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How Off-Road ATVs Work


ATV Shocks

When they're taking on off-road terrain, ATVs tackle a lot of bumps, ruts, slopes and obstacles. If you're racing your ATV or hitting the trails aggressively, you might even catch air. A solid suspension is crucial to absorbing that kind of punishment, and shocks and springs do the heavy lifting.

ATVs shocks use a reservoir filled with oil to resist compression of the suspension. The spring, which usually coils over the shock, also resists compression and pushes the suspension back to its original position. There are two important variations among ATV shocks: how adjustable they are and where the oil reservoir is located.

If the oil reservoir is inside the shock itself (known as a monotube design) the oil is prone to heating due to the friction of the shock's travel. This heating makes the oil foam and can seriously reduce the effectiveness of the shock. The stock shocks on most ATVs are of this type.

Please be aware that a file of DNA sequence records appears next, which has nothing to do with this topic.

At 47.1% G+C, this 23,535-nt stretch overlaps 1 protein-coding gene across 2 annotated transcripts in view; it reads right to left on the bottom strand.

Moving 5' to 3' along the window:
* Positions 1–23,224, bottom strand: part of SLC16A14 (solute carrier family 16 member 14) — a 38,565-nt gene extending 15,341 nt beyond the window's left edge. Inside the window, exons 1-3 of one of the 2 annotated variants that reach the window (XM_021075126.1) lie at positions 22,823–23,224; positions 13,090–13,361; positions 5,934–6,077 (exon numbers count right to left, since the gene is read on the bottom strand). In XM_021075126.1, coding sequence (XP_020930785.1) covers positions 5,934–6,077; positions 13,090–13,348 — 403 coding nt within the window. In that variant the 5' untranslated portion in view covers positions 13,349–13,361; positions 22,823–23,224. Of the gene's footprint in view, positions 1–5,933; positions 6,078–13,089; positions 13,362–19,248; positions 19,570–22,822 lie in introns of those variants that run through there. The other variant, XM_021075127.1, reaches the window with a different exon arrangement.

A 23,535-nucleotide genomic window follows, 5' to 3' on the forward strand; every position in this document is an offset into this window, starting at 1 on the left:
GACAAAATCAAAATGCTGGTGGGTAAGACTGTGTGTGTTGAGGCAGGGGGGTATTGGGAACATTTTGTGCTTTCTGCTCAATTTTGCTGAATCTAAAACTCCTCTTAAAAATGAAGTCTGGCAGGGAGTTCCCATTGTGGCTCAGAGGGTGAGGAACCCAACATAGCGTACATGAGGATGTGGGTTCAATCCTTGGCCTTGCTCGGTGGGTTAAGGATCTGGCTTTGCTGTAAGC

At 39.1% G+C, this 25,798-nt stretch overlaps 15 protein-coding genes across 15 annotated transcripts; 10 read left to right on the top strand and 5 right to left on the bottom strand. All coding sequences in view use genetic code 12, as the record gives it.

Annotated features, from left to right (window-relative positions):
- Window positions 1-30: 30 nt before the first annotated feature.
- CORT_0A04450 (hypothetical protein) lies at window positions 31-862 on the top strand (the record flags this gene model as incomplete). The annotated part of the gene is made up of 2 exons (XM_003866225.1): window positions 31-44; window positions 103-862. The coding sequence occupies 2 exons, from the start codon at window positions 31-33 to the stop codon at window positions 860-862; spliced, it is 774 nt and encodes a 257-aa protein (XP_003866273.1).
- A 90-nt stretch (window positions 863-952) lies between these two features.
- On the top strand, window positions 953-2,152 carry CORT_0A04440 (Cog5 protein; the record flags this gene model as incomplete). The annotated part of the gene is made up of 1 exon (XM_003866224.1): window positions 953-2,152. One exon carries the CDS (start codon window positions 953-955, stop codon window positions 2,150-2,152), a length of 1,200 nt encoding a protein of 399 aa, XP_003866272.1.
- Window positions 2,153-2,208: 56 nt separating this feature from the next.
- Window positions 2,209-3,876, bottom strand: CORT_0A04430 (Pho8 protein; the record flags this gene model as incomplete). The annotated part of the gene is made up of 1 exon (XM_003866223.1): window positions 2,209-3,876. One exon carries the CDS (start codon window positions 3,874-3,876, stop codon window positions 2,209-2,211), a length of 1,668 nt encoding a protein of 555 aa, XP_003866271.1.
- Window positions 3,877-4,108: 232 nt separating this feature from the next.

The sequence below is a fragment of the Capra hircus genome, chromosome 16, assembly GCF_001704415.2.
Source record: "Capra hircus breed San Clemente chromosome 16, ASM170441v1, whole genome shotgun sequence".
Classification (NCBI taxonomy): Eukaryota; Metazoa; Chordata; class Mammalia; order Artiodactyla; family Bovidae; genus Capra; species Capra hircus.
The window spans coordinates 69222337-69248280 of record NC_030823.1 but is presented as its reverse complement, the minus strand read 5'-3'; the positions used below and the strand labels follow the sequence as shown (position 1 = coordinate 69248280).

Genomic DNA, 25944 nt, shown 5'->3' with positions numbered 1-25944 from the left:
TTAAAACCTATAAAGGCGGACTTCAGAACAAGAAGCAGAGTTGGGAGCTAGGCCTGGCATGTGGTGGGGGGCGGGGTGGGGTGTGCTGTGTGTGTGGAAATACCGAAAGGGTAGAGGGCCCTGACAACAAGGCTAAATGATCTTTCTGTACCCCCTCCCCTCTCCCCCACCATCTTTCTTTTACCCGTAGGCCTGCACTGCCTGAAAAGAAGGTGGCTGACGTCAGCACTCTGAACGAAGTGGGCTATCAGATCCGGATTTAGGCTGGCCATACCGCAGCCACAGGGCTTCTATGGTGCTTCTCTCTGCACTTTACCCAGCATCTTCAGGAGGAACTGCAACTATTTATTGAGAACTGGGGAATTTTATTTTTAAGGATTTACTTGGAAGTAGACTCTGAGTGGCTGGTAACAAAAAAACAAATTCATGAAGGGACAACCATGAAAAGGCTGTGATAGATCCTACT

If you want to upgrade, look for shocks with a separate reservoir. The reservoir may be attached to the shock (known as a piggyback design) or totally separate, connected by a hose and suitable for mounting anywhere on the vehicle's frame (known as a remote design). The reservoir introduces additional oil to the shock body, keeping it cool.

Adjustability is important not just for high-performance ATV racing, but for comfort. There are three main adjustments that can be made to ATV shocks: compression, preload and rebound. All ATV shocks let you adjust preload (how compressed the springs and shocks are without hitting any bumps), but only high-end shocks allow compression and rebound adjustments.

Take a look at all the attachments and accessories you can use with an ATV in the next section.